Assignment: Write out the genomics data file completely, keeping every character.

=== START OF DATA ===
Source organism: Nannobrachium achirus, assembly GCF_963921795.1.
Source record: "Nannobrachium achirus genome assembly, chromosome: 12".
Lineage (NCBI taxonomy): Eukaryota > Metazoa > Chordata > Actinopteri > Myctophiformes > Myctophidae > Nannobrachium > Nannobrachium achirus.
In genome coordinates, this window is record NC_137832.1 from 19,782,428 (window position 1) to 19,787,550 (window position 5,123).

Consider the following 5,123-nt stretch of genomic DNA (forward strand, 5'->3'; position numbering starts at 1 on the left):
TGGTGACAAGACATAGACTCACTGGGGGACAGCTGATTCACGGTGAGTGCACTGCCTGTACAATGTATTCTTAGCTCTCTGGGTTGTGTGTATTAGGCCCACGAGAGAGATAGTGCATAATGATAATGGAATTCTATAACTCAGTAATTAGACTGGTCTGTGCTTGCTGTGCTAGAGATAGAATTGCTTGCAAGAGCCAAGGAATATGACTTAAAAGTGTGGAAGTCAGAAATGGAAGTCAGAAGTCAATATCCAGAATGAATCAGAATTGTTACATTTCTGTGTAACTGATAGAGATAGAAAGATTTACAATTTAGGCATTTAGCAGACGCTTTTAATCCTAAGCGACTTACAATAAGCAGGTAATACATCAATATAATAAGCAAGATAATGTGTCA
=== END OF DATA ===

Source organism: Nannobrachium achirus, assembly GCF_963921795.1.
Source record: "Nannobrachium achirus genome assembly, chromosome: 12".
Lineage (NCBI taxonomy): Eukaryota > Metazoa > Chordata > Actinopteri > Myctophiformes > Myctophidae > Nannobrachium > Nannobrachium achirus.
In genome coordinates, this window is record NC_137832.1 from 19,782,428 (window position 1) to 19,787,550 (window position 5,123).

Consider the following 5,123-nt stretch of genomic DNA (forward strand, 5'->3'; position numbering starts at 1 on the left):
TGGTGACAAGACATAGACTCACTGGGGGACAGCTGATTCACGGTGAGTGCACTGCCTGTACAATGTATTCTTAGCTCTCTGGGTTGTGTGTATTAGGCCCACGAGAGAGATAGTGCATAATGATAATGGAATTCTATAACTCAGTAATTAGACTGGTCTGTGCTTGCTGTGCTAGAGATAGAATTGCTTGCAAGAGCCAAGGAATATGACTTAAAAGTGTGGAAGTCAGAAATGGAAGTCAGAAGTCAATATCCAGAATGAATCAGAATTGTTACATTTCTGTGTAACTGATAGAGATAGAAAGATTTACAATTTAGGCATTTAGCAGACGCTTTTAATCCTAAGCGACTTACAATAAGCAGGTAATACATCAATATAATAAGCAAGATAATGTGTCA